Borderline sociological alert. I’ve posted before about America loves an underdog. There have been countless books, movies, and plays of where the underdog wins, or at least gets close enough to where it is a measure of success, uplifting, and often transformative. In modern times, there is no better example of a movie than “Rocky”, the “underdog” movie for ten Oscar nominations as well. Even though the running up the steps to the Philadelphia Museum as the theme song soars is the most famous scene, there is a particularly poignant one the night before the infamous fight is to take place. Rocky is in bed with Adrianne. He admits he thinks he can’t win, but he wants “to go the distance” – as in making it all fifteen rounds. “No one has ever gone the distance with him,” he says. That, he recognizes would be a measure of success – not the win, but an acknowledged feat nonetheless. In the brutal last rounds both boxers have their own understanding of why they won’t allow the fight to be stopped.
The difference in the underdog and the individual who clings to victim status is the willingness to endure difficulty because of a belief one can “win” in whatever term that is. Maybe not the “big prize”, maybe instead something lesser, yet notable. I do not for one moment make light of those who are genuine victims – and sadly, there are so very many. Those, however, who hold they can’t overcome odds or they can only be successful if they quickly attain a status they define are not the same. In the work I do for the community paper, I interview a wide variety of individuals who begin life under terrible circumstances or encounter unforeseen and tragic situations that upend their lives. Often, not only do they persevere, but they then establish non-profit groups to help others. On the opposite side of the coin for example, are those who are regulars at food kitchens for years, unwilling to seek help that is available.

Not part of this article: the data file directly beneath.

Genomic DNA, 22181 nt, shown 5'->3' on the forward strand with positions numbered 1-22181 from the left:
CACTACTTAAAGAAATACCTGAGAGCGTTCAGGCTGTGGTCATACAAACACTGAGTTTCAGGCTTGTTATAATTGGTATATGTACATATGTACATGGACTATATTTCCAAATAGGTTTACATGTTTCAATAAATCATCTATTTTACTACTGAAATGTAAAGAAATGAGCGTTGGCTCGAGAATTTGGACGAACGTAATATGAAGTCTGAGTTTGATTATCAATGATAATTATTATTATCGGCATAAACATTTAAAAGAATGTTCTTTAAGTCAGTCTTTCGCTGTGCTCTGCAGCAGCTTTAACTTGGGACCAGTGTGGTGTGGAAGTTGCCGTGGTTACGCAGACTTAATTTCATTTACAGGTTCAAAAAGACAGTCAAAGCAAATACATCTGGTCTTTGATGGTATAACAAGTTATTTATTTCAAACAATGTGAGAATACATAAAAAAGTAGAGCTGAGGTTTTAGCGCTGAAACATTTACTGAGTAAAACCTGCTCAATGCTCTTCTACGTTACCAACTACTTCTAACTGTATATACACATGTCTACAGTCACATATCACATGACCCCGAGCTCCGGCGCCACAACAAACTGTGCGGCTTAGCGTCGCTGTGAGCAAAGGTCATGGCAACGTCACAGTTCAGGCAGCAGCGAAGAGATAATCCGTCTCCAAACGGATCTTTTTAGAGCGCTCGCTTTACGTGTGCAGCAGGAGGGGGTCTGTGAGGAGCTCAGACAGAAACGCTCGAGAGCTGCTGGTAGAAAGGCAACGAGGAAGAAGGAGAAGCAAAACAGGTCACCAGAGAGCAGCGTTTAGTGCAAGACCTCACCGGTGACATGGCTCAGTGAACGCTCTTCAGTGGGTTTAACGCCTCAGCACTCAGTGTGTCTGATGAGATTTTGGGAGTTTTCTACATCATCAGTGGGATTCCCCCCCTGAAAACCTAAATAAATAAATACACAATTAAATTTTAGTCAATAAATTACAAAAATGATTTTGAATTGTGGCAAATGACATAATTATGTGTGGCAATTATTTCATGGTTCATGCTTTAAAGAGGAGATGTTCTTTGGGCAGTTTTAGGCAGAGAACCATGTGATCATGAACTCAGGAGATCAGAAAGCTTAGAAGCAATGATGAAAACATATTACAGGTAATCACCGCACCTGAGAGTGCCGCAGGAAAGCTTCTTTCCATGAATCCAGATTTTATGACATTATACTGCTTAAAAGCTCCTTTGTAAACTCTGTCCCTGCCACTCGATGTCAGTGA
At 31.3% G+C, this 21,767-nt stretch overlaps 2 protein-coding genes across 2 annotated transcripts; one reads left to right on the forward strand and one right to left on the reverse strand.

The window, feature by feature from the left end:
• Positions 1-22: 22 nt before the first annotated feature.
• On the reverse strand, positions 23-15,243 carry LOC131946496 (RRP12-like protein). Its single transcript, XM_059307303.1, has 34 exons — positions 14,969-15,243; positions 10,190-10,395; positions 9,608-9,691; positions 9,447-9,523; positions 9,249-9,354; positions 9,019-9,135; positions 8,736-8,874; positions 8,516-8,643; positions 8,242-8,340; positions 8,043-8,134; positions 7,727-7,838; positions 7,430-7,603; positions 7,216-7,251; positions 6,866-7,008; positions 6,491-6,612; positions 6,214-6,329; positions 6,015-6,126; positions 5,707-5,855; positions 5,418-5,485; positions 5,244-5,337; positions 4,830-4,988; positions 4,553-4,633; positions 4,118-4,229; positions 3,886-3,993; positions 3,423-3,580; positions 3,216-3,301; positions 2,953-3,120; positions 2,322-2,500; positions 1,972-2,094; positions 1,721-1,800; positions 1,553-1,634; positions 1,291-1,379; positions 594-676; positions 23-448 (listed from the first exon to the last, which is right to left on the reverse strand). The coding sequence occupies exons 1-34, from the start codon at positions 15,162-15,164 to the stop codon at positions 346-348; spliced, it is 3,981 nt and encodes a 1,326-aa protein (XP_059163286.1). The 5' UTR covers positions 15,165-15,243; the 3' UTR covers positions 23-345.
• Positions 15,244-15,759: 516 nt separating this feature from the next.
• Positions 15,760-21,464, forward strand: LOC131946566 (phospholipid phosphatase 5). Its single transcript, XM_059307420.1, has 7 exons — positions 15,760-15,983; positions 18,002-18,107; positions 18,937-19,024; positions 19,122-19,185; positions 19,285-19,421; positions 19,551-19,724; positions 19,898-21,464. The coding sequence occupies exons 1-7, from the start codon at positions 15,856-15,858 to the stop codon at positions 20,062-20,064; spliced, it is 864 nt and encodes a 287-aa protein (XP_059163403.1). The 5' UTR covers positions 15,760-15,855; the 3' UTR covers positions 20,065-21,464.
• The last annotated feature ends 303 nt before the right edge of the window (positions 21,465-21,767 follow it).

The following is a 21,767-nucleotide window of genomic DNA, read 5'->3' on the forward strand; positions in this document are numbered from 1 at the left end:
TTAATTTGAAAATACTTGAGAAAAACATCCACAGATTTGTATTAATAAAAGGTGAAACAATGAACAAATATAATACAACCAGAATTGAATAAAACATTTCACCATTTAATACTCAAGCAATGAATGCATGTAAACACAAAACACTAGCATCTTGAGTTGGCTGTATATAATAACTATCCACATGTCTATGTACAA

If one wishes to help and make the world “better”, recognizing the difference is important as a starting point.